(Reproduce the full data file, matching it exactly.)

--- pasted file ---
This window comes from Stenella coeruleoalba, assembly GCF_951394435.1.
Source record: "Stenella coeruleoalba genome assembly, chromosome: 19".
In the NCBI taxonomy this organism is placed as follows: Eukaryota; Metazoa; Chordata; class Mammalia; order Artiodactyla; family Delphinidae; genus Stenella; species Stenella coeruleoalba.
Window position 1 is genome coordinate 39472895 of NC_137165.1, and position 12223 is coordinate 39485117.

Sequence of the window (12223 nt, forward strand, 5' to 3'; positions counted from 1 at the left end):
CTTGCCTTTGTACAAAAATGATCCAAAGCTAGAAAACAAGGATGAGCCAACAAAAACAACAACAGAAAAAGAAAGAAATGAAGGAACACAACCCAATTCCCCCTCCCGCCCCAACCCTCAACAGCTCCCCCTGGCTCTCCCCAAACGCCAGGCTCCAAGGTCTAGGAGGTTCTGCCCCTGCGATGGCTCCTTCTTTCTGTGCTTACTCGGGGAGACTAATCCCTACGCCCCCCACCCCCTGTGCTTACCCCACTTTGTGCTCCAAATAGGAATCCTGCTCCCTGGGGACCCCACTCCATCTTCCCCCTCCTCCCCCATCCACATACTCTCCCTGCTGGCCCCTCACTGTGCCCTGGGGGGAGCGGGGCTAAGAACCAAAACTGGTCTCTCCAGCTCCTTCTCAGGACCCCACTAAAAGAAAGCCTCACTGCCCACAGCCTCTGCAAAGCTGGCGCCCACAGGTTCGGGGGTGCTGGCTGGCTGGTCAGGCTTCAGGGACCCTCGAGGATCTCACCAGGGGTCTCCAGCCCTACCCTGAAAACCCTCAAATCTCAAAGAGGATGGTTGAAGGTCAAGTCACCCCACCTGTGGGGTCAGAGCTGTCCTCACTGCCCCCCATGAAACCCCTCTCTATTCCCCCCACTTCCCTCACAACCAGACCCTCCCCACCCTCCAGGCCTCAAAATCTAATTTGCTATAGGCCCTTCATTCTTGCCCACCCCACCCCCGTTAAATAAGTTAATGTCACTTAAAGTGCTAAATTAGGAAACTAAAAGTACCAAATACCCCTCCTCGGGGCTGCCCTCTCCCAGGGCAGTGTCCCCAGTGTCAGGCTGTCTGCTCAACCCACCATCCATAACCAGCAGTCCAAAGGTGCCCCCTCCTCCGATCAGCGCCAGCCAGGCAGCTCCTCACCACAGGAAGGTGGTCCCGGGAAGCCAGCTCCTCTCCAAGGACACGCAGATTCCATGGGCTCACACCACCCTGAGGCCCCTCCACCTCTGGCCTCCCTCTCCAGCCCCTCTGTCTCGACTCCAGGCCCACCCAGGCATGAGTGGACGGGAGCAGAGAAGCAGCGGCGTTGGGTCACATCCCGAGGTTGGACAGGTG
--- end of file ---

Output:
This window comes from Stenella coeruleoalba, assembly GCF_951394435.1.
Source record: "Stenella coeruleoalba genome assembly, chromosome: 19".
In the NCBI taxonomy this organism is placed as follows: Eukaryota; Metazoa; Chordata; class Mammalia; order Artiodactyla; family Delphinidae; genus Stenella; species Stenella coeruleoalba.
Window position 1 is genome coordinate 39472895 of NC_137165.1, and position 12223 is coordinate 39485117.

Sequence of the window (12223 nt, forward strand, 5' to 3'; positions counted from 1 at the left end):
CTTGCCTTTGTACAAAAATGATCCAAAGCTAGAAAACAAGGATGAGCCAACAAAAACAACAACAGAAAAAGAAAGAAATGAAGGAACACAACCCAATTCCCCCTCCCGCCCCAACCCTCAACAGCTCCCCCTGGCTCTCCCCAAACGCCAGGCTCCAAGGTCTAGGAGGTTCTGCCCCTGCGATGGCTCCTTCTTTCTGTGCTTACTCGGGGAGACTAATCCCTACGCCCCCCACCCCCTGTGCTTACCCCACTTTGTGCTCCAAATAGGAATCCTGCTCCCTGGGGACCCCACTCCATCTTCCCCCTCCTCCCCCATCCACATACTCTCCCTGCTGGCCCCTCACTGTGCCCTGGGGGGAGCGGGGCTAAGAACCAAAACTGGTCTCTCCAGCTCCTTCTCAGGACCCCACTAAAAGAAAGCCTCACTGCCCACAGCCTCTGCAAAGCTGGCGCCCACAGGTTCGGGGGTGCTGGCTGGCTGGTCAGGCTTCAGGGACCCTCGAGGATCTCACCAGGGGTCTCCAGCCCTACCCTGAAAACCCTCAAATCTCAAAGAGGATGGTTGAAGGTCAAGTCACCCCACCTGTGGGGTCAGAGCTGTCCTCACTGCCCCCCATGAAACCCCTCTCTATTCCCCCCACTTCCCTCACAACCAGACCCTCCCCACCCTCCAGGCCTCAAAATCTAATTTGCTATAGGCCCTTCATTCTTGCCCACCCCACCCCCGTTAAATAAGTTAATGTCACTTAAAGTGCTAAATTAGGAAACTAAAAGTACCAAATACCCCTCCTCGGGGCTGCCCTCTCCCAGGGCAGTGTCCCCAGTGTCAGGCTGTCTGCTCAACCCACCATCCATAACCAGCAGTCCAAAGGTGCCCCCTCCTCCGATCAGCGCCAGCCAGGCAGCTCCTCACCACAGGAAGGTGGTCCCGGGAAGCCAGCTCCTCTCCAAGGACACGCAGATTCCATGGGCTCACACCACCCTGAGGCCCCTCCACCTCTGGCCTCCCTCTCCAGCCCCTCTGTCTCGACTCCAGGCCCACCCAGGCATGAGTGGACGGGAGCAGAGAAGCAGCGGCGTTGGGTCACATCCCGAGGTTGGACAGGTG